Bed, Bath, and Beyond Hbr Case Study Answers

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Bed Bath & Beyond Case Study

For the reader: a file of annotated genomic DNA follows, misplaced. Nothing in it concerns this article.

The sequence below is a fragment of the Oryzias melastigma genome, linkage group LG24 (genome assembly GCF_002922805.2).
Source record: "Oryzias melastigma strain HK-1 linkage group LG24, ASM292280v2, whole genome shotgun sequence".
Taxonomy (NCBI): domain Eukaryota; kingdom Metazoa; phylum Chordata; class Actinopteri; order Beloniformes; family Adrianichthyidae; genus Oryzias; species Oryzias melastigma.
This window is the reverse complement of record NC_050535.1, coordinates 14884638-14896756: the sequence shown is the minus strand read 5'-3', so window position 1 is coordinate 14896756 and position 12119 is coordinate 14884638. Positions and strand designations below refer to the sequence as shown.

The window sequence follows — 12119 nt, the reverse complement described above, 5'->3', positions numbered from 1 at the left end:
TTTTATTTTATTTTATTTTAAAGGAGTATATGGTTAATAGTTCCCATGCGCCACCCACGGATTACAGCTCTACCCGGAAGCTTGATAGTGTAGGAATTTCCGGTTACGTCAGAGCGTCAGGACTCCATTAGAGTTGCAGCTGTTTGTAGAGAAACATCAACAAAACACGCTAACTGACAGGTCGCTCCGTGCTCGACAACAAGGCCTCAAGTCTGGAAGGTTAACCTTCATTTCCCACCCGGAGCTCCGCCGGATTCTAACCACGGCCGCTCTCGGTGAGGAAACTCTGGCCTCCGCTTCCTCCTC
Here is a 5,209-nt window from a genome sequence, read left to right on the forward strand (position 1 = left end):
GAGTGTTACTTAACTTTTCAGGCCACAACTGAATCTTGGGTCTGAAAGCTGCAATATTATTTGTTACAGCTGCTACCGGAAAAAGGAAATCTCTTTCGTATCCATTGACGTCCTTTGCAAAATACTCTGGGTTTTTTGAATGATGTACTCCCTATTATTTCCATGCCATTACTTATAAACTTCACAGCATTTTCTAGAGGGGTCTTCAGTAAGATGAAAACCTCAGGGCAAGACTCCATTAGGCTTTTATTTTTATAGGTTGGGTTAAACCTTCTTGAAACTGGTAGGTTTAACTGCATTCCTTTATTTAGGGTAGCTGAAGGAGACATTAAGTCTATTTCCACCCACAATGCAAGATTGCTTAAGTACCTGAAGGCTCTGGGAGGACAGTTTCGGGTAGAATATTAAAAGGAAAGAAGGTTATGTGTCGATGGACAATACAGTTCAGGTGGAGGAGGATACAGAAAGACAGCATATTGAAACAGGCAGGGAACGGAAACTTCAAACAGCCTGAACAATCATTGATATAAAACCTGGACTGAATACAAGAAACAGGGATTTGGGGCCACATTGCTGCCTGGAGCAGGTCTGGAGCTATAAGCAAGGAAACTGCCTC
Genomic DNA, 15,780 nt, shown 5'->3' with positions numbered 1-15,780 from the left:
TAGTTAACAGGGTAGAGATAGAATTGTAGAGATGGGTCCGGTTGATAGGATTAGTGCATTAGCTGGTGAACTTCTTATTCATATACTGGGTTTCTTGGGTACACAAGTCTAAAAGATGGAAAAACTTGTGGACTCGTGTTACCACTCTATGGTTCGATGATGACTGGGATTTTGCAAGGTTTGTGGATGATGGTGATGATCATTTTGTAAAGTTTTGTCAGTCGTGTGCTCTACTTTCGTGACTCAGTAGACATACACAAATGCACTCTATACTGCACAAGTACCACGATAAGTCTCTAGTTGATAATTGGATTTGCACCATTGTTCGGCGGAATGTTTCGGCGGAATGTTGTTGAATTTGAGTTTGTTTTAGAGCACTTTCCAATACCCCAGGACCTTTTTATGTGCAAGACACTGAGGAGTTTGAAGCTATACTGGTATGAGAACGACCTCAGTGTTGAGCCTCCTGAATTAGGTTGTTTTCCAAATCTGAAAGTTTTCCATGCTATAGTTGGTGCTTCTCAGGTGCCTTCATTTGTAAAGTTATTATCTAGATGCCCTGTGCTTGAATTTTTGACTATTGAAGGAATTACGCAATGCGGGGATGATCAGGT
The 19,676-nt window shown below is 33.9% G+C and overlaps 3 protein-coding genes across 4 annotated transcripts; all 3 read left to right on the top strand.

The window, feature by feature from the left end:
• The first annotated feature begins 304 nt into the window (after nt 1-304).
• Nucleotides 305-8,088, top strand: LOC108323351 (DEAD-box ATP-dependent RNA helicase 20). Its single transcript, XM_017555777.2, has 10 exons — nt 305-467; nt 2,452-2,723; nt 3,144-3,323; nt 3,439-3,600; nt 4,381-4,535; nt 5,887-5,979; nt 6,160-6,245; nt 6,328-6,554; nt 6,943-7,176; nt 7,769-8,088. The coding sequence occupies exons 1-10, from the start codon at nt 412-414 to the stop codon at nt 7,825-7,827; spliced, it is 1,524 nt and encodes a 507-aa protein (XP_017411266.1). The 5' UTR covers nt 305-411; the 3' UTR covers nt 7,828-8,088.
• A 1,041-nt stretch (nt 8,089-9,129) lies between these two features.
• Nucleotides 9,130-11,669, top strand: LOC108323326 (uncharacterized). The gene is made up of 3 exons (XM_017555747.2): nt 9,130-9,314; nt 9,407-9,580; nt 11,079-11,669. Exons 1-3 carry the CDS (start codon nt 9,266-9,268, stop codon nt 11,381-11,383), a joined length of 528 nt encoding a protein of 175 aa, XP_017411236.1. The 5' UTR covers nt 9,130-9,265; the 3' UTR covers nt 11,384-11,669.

Feinstein and Eisenberg founded a small chain of stores called “Bed n Bath” in 1971. They operated their small chain of stores in the New York and New Jersey market where they offered bed linens and bath accessories in their stores. Feinstein and Eisenberg saw an opportunity for growth in extending their offerings beyond just bed linens and bath accessories. They quickly changed their small store format in 1985 and headed towards the superstore business model. With the change in business model came a change in the company’s name, they renamed the company “Bed Bath & Beyond” in 1987. Their stores would now carry a myriad of products with a full-line of domestic home furnishings and merchandise. The first step in making the switch to the superstore model was to expand the stores in which they currently operated. In 1987, they had 20 stores and they quickly began to plan the expansion of their stores’ square footage. The average superstore at that time was approximately 40,000 square feet. As they began to convert existing stores into superstores, they also began to find new store space to build out their superstores. The new model relied on Bed Bath & Beyond being able to provide home furnishings and merchandise at a 20% to 40% discount compared to department stores. Feinstein and Eisenberg also stressed customer service and believed it was the key to success. They spent very little on marketing or advertising which meant they relied heavily on word of mouth marketing. They wanted customers to have the best experience and naturally they would tell other consumers about their superb customer experience at Bed Bath & Beyond. Feinstein and Eisenberg also believed customer service was essential to success because they relied on repeat business and growing sales numbers at their existing stores. Essentially, Bed Bath & Beyond looked to provide superior customer service that was beyond what their competitors...